For her career, Solo has made 202 total appearances with the national team, with 153 wins and an international-record 102 shutouts.

The defending champion U.S. women were ousted from the Olympics last summer when Sweden advanced 4-3 on penalty kicks following a 1-1 draw.

Solo’s “cowards” quote came immediately following the loss. Sweden went on to lose the gold-medal match to Germany.

Solo told the AP late last year that she spoke to coach Jill Ellis and U.S. Soccer President Sunil Gulati following the loss, and felt that the issue was put to rest. After she returned to the United States, she said she was blindsided by the announcement about her suspension.

She said she believes U.S. Soccer wanted her off negotiations for a new collective bargaining agreement. Solo has been an outspoken advocate for equal pay and was among the players who filed a complaint against the federation with the U.S. Equal Employment Opportunity Commission alleging wage discrimination.

“Let’s call it what is, which is a firing,” Solo told AP then. “It was a termination of my contract effective immediately with severance. That is a firing. It wasn’t a suspension, that’s what they told the media because it looked better. But I got fired. I got fired for what they say was using the word ‘cowards’ but in reality they got rid of an adversary in the fight for equal pay.”

U.S. Soccer said at the time that Solo was suspended following a culmination of actions, and separately her contract was also terminated with the team.

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Hope Solo, not retiring, apologized to Sweden captain after ‘cowards’ comment

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Hope Solo, who is not retiring, said a Sweden co-captain told her she didn’t need to apologize for her comments calling the Swedes “a bunch of cowards” following the U.S.’ quarterfinal loss at the Rio Olympics.

Solo, a 35-year-old suspended until February by U.S. Soccer, said she spoke to Swedish co-captain Lotta Schelin shortly after the Aug. 12 match that ended in penalty kicks. Solo and Schelin were once club teammates for a Swedish league team in 2004.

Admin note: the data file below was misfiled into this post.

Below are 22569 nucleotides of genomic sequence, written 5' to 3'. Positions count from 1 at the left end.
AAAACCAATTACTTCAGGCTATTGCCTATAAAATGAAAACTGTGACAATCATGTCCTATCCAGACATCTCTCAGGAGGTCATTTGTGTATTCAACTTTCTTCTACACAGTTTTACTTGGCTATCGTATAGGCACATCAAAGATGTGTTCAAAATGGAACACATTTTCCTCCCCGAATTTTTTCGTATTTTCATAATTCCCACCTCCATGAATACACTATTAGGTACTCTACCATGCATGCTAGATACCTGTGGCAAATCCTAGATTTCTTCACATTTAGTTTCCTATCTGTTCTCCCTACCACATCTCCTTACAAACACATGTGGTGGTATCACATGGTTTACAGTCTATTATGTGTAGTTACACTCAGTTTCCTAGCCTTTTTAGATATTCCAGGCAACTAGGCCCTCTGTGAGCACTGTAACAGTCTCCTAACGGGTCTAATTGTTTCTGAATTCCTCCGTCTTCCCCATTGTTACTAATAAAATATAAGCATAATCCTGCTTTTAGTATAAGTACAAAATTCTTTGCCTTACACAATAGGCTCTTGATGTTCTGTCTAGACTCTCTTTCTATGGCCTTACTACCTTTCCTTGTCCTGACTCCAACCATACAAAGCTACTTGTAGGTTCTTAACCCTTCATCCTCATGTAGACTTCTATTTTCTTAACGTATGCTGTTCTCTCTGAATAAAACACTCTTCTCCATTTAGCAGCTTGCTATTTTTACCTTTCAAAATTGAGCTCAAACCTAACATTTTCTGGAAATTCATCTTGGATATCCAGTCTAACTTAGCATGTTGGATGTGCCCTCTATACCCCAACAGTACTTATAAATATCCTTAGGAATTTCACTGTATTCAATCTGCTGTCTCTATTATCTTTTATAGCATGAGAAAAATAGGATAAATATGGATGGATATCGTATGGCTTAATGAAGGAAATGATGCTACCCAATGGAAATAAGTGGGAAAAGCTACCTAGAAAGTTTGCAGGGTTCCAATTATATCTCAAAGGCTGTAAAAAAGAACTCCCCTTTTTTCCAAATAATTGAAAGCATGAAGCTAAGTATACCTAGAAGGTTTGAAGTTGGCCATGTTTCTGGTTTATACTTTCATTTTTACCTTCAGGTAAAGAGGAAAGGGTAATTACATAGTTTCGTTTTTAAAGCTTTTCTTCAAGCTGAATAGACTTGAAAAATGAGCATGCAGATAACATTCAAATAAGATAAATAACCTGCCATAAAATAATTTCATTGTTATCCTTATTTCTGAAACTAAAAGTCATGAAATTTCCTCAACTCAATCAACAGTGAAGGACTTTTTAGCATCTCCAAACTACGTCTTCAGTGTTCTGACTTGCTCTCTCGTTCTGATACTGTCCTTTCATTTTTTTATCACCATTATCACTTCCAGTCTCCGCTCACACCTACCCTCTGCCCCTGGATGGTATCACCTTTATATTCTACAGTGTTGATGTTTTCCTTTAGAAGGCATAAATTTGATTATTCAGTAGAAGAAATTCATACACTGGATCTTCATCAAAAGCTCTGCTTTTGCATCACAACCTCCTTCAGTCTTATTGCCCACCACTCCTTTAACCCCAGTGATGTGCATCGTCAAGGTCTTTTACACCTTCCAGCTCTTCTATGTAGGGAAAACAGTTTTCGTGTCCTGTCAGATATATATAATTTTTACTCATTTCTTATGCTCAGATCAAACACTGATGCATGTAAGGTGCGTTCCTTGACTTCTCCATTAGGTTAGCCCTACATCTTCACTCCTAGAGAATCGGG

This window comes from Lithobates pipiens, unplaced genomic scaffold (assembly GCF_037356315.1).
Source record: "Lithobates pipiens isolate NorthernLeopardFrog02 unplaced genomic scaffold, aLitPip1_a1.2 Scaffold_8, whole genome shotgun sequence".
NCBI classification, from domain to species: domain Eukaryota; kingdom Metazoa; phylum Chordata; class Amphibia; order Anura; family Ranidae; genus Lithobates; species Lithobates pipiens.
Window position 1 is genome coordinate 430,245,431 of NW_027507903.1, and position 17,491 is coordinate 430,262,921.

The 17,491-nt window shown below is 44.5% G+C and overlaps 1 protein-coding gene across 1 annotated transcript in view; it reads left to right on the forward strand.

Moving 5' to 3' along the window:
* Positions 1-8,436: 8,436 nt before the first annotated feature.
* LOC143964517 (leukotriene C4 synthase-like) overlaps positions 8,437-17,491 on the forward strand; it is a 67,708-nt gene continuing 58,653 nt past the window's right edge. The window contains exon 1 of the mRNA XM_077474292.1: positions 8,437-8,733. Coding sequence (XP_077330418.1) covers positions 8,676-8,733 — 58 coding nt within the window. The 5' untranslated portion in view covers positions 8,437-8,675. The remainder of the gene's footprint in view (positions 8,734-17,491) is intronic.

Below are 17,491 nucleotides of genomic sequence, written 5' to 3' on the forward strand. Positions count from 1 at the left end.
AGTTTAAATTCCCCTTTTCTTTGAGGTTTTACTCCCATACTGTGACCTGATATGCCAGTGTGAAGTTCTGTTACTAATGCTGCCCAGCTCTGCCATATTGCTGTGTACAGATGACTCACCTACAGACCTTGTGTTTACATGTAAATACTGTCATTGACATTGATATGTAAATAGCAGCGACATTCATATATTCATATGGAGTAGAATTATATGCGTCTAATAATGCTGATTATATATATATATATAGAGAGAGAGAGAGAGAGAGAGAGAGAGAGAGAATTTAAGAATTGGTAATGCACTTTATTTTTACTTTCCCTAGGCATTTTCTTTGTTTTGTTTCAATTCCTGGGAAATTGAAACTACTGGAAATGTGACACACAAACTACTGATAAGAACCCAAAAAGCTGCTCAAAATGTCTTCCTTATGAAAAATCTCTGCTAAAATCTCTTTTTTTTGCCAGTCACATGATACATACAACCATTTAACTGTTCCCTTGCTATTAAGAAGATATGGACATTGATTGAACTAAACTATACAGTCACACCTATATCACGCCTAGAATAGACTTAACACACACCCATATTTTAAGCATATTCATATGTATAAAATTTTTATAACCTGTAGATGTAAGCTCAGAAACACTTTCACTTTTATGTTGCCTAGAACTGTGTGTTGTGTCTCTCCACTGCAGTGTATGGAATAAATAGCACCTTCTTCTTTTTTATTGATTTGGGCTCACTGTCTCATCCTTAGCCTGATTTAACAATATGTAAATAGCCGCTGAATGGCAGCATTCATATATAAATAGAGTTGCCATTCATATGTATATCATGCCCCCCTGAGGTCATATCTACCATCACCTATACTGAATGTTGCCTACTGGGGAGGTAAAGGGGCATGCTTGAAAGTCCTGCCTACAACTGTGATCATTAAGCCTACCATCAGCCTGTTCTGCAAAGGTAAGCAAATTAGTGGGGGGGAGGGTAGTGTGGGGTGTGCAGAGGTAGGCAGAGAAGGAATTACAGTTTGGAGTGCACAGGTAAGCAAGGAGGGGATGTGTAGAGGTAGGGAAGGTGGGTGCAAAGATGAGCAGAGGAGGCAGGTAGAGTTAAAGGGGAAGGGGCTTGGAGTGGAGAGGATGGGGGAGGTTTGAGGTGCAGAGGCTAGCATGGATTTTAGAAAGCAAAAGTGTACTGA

“I said to her, ‘You know, Lotta, I said something. I used the word “cowards” when talking about you guys, and I didn’t mean that. I’m so sorry,'” Solo said in a Swedish interview published Friday. “And she was like, ‘Oh, I know you, don’t worry about it. Don’t worry about it.’ And she’s like, ‘Look, the American team has been in the last five championship games in the Olympics. Five championships.’ And she’s like, ‘We never have.’ She’s like, ‘So, for us to beat a better-skilled team like Brazil and like America, we had to drop back defensively.’ And she knew it, but for the most part, we just hugged and we laughed and she accepted my apology. She didn’t even think I needed to apologize.”

Solo said she wasn’t enraged, emotional or angry when she made the “cowards” comments to journalists after the match.

“I’m not a loose cannon, like I think the media projects,” Solo said. “I didn’t mean to come across that the players were cowards or the coach was a coward. I meant the style of play, it wasn’t very Olympic-spirited.

“I think Lotta Schelin, No. 8, the captain for Sweden of course, is one of the best players in the world — one of the best attacking players in the world. So it was really difficult to watch her drop back defensively, and I saw her, most of the time, in the 18-yard box in her defense.

“And I wanted her to attack me, I wanted to play against Lotta. I wanted to try to stop her shots. I love the competitive nature between America and Sweden. It was a little disappointing to see them drop back to the 50-yard line to play defense.”

Solo added that she has not spoken with Swedish coach Pia Sundhage, the former U.S. women’s national team coach, since the match.

“She coaches the other team, so it’s kind of hard to speak to Pia, or have a relationship with Pia anymore,” Solo said.

Solo said her immediate future is up in the air, joking that she’s “jobless.” Her husband, former NFL tight end Jerramy Stevens, is retired after playing his last football game in 2010 at age 30.

“Retirement suits you,” Stevens recently told Solo. But Solo isn’t accepting that.

“I’ve had a lot of offers to play overseas, so maybe Sweden will welcome me back,” Solo joked.

VIDEO: Solo’s immediate reaction to six-month suspension